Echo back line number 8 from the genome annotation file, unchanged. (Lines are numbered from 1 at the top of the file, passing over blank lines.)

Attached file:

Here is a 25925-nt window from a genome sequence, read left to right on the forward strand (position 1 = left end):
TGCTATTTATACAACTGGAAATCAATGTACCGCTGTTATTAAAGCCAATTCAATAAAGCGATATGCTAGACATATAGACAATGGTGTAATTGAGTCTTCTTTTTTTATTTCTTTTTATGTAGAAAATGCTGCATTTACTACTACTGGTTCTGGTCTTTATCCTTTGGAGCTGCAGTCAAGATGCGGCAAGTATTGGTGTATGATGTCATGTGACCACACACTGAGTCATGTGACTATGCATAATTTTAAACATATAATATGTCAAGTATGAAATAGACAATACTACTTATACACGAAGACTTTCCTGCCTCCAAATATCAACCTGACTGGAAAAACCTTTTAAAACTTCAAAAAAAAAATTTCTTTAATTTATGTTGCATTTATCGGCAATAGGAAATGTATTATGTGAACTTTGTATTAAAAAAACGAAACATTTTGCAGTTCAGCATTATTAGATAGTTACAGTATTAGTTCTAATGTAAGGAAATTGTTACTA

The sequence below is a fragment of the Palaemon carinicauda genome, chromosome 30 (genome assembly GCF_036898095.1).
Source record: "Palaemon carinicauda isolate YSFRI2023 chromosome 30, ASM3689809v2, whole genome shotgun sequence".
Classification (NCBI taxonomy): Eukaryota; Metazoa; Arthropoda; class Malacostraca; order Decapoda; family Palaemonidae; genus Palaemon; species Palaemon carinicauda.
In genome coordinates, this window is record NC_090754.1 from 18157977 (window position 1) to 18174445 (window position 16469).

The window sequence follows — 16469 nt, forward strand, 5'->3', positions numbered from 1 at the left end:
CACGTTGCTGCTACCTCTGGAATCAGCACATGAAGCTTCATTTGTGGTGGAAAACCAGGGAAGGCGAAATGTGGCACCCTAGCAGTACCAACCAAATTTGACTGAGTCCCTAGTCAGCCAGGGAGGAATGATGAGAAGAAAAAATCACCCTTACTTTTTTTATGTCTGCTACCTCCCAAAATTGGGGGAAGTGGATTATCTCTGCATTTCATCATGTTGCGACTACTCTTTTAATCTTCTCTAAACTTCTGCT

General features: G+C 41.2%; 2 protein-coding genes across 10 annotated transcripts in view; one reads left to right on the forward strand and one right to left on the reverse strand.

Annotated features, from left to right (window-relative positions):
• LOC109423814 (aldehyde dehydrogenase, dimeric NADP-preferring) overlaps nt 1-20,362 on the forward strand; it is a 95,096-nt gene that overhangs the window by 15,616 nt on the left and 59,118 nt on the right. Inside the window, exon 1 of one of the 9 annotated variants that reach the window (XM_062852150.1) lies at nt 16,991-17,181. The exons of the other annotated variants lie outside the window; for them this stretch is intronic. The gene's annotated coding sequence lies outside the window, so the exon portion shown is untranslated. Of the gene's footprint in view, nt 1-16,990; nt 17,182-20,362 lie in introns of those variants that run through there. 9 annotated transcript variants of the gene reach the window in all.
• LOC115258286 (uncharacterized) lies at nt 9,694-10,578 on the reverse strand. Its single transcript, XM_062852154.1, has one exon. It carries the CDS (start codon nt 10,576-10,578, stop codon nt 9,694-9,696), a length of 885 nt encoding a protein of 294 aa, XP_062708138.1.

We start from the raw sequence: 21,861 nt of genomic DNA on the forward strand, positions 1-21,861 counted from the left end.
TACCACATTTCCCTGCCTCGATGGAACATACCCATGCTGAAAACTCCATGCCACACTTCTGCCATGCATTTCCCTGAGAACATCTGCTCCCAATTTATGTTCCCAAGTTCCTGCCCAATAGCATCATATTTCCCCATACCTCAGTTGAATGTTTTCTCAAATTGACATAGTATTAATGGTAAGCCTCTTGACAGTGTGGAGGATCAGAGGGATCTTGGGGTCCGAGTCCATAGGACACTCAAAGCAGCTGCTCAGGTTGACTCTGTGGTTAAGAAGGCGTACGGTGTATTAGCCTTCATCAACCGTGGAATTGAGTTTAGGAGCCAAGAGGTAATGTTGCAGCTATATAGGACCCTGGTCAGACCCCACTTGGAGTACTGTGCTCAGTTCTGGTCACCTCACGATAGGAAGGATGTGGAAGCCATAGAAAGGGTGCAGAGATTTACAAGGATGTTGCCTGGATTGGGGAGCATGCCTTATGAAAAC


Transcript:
CACGTTGCTGCTACCTCTGGAATCAGCACATGAAGCTTCATTTGTGGTGGAAAACCAGGGAAGGCGAAATGTGGCACCCTAGCAGTACCAACCAAATTTGACTGAGTCCCTAGTCAGCCAGGGAGGAATGATGAGAAGAAAAAATCACCCTTACTTTTTTTATGTCTGCTACCTCCCAAAATTGGGGGAAGTGGATTATCTCTGCATTTCATCATGTTGCGACTACTCTTTTAATCTTCTCTAAACTTCTGCT